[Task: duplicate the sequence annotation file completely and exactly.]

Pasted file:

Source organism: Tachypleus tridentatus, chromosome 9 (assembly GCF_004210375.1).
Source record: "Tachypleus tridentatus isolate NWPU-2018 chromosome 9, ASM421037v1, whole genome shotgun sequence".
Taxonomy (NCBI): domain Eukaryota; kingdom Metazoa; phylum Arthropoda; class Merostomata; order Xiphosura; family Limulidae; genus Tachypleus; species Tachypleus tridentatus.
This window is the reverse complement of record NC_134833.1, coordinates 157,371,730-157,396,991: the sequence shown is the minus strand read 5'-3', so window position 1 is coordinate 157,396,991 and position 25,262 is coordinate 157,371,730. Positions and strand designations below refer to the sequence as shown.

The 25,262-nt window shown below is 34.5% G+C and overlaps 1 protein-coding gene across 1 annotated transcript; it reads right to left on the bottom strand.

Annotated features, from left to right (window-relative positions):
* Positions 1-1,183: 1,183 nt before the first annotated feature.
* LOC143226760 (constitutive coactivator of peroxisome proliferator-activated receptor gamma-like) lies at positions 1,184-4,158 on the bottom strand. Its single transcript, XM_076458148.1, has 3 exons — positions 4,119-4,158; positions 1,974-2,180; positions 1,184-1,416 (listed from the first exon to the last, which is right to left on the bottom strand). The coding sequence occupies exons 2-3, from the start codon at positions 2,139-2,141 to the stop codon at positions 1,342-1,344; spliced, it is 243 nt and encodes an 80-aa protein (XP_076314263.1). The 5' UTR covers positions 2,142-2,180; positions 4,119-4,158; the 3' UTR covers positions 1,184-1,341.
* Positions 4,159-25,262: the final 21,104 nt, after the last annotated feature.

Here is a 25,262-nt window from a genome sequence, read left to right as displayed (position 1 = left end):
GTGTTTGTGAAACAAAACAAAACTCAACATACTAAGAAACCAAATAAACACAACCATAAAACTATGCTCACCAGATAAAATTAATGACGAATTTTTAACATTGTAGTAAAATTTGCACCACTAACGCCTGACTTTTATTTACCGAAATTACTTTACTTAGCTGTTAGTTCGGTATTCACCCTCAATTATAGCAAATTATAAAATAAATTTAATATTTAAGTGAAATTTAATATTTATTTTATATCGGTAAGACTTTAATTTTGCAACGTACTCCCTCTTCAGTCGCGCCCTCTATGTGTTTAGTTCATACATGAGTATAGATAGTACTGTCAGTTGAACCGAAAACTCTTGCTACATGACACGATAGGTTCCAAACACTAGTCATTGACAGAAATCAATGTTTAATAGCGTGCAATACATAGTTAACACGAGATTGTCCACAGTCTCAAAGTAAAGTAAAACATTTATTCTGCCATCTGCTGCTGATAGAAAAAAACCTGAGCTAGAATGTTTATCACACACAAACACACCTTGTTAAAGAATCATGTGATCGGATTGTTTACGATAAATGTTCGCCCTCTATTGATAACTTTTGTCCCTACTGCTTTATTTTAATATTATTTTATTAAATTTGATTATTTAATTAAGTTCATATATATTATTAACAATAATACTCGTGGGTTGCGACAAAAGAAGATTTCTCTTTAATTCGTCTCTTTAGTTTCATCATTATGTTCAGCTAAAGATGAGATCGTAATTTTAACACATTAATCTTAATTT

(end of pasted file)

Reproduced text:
Source organism: Tachypleus tridentatus, chromosome 9 (assembly GCF_004210375.1).
Source record: "Tachypleus tridentatus isolate NWPU-2018 chromosome 9, ASM421037v1, whole genome shotgun sequence".
Taxonomy (NCBI): domain Eukaryota; kingdom Metazoa; phylum Arthropoda; class Merostomata; order Xiphosura; family Limulidae; genus Tachypleus; species Tachypleus tridentatus.
This window is the reverse complement of record NC_134833.1, coordinates 157,371,730-157,396,991: the sequence shown is the minus strand read 5'-3', so window position 1 is coordinate 157,396,991 and position 25,262 is coordinate 157,371,730. Positions and strand designations below refer to the sequence as shown.

The 25,262-nt window shown below is 34.5% G+C and overlaps 1 protein-coding gene across 1 annotated transcript; it reads right to left on the bottom strand.

Annotated features, from left to right (window-relative positions):
* Positions 1-1,183: 1,183 nt before the first annotated feature.
* LOC143226760 (constitutive coactivator of peroxisome proliferator-activated receptor gamma-like) lies at positions 1,184-4,158 on the bottom strand. Its single transcript, XM_076458148.1, has 3 exons — positions 4,119-4,158; positions 1,974-2,180; positions 1,184-1,416 (listed from the first exon to the last, which is right to left on the bottom strand). The coding sequence occupies exons 2-3, from the start codon at positions 2,139-2,141 to the stop codon at positions 1,342-1,344; spliced, it is 243 nt and encodes an 80-aa protein (XP_076314263.1). The 5' UTR covers positions 2,142-2,180; positions 4,119-4,158; the 3' UTR covers positions 1,184-1,341.
* Positions 4,159-25,262: the final 21,104 nt, after the last annotated feature.

Here is a 25,262-nt window from a genome sequence, read left to right as displayed (position 1 = left end):
GTGTTTGTGAAACAAAACAAAACTCAACATACTAAGAAACCAAATAAACACAACCATAAAACTATGCTCACCAGATAAAATTAATGACGAATTTTTAACATTGTAGTAAAATTTGCACCACTAACGCCTGACTTTTATTTACCGAAATTACTTTACTTAGCTGTTAGTTCGGTATTCACCCTCAATTATAGCAAATTATAAAATAAATTTAATATTTAAGTGAAATTTAATATTTATTTTATATCGGTAAGACTTTAATTTTGCAACGTACTCCCTCTTCAGTCGCGCCCTCTATGTGTTTAGTTCATACATGAGTATAGATAGTACTGTCAGTTGAACCGAAAACTCTTGCTACATGACACGATAGGTTCCAAACACTAGTCATTGACAGAAATCAATGTTTAATAGCGTGCAATACATAGTTAACACGAGATTGTCCACAGTCTCAAAGTAAAGTAAAACATTTATTCTGCCATCTGCTGCTGATAGAAAAAAACCTGAGCTAGAATGTTTATCACACACAAACACACCTTGTTAAAGAATCATGTGATCGGATTGTTTACGATAAATGTTCGCCCTCTATTGATAACTTTTGTCCCTACTGCTTTATTTTAATATTATTTTATTAAATTTGATTATTTAATTAAGTTCATATATATTATTAACAATAATACTCGTGGGTTGCGACAAAAGAAGATTTCTCTTTAATTCGTCTCTTTAGTTTCATCATTATGTTCAGCTAAAGATGAGATCGTAATTTTAACACATTAATCTTAATTT